Sunday, May 29, 2011

Education & Employment: The Missing Link

Public spaces in Kerala are usually dominated by advertisements for jewellery, textiles or real-estate. Under the canopy of these billboards promising the most exclusive ornaments, garments and villas, a new type of poster has been appearing on walls and bus-stands. These are put out by private educational institutions to publicize their success in helping students clear the board-examinations.

Looking at these posters you marvel at the the amount of money people are willing to invest in their children's education, and, at the same time, despair at the futility of their efforts. The serious inadequacies in the Indian education system were highlighted by the Prime Minister himself, way back in 2007 - "(only) Around 10% of our students of the relevant age group is enrolled in any institute of higher education, as compared to 50% in most developed countries...less then 50% of high-school students continue into higher education in any form. Almost two-thirds of our universities and 90% of our colleges are rated as below average on quality parameters. And, most important, there is a nagging fear that university curriculum is not synchronized with employment needs".

Has anything been done to remove the mismatch between the curriculum and employment needs? Have the teachers stopped advocating rote memorization and the obsession with exam success? 

According to an Oxford academic, many Indians have discovered education at the precise moment at which formal schooling has ceased to be a passport to success. Weaknesses of the education system in India have been identified in numerous studies -   lack of continuous assessment; teachers and students tend to focus on examinations and curricular review tends to be slow. These weaknesses have already translated into serious bottlenecks for the economy - there is already a serious shortage of suitably trained civil engineers; India now relies on tens of thousands of Chinese guest workers to expand its energy infrastructure and the shortage of software professionals is expected to be 3,500,000 by 2020!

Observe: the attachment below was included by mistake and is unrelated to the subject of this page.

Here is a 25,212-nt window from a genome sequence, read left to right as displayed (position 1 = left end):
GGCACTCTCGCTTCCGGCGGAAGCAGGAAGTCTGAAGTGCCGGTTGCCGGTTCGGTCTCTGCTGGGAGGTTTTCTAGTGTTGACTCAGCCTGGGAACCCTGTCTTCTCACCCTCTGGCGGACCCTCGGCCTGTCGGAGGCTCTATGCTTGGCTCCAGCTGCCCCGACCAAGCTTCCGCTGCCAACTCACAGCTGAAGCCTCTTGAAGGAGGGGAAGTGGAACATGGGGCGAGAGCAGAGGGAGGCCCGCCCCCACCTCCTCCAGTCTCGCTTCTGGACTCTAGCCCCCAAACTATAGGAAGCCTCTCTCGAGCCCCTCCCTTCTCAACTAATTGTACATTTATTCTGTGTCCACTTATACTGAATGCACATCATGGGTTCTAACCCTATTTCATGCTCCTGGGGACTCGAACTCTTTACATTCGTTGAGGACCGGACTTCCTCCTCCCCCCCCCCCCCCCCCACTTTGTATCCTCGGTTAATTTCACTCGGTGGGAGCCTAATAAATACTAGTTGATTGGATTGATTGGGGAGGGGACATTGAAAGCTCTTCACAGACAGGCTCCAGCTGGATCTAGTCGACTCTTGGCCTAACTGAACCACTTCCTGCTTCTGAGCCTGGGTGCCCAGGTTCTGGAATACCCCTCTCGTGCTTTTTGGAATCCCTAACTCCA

Given the number of education institutions that are owned or controlled directly by the politicians, one wonders why they have not yet spotted an opportunity in changing the focus of education from exams to employment. 



* Karl, David J. (2011). EDUCATION IN URGENT NEED FOR OVERHAUL. Hindu BusinessLine16 May 2011.
* Suroor, Hasan (2011). 'EDUCATION IS A NECESSARY BUT NOT A SUFFICIENT BASIS FOR SOCIAL MOBILITY: Interview with Craig Jeffrey, and Oxford academic. Hindu BusinessLine  May 2011
* Kapur, Vikram (2011): A TRAVESTY OF EDUCATION, The Hindu, 25 June 2011 URL -

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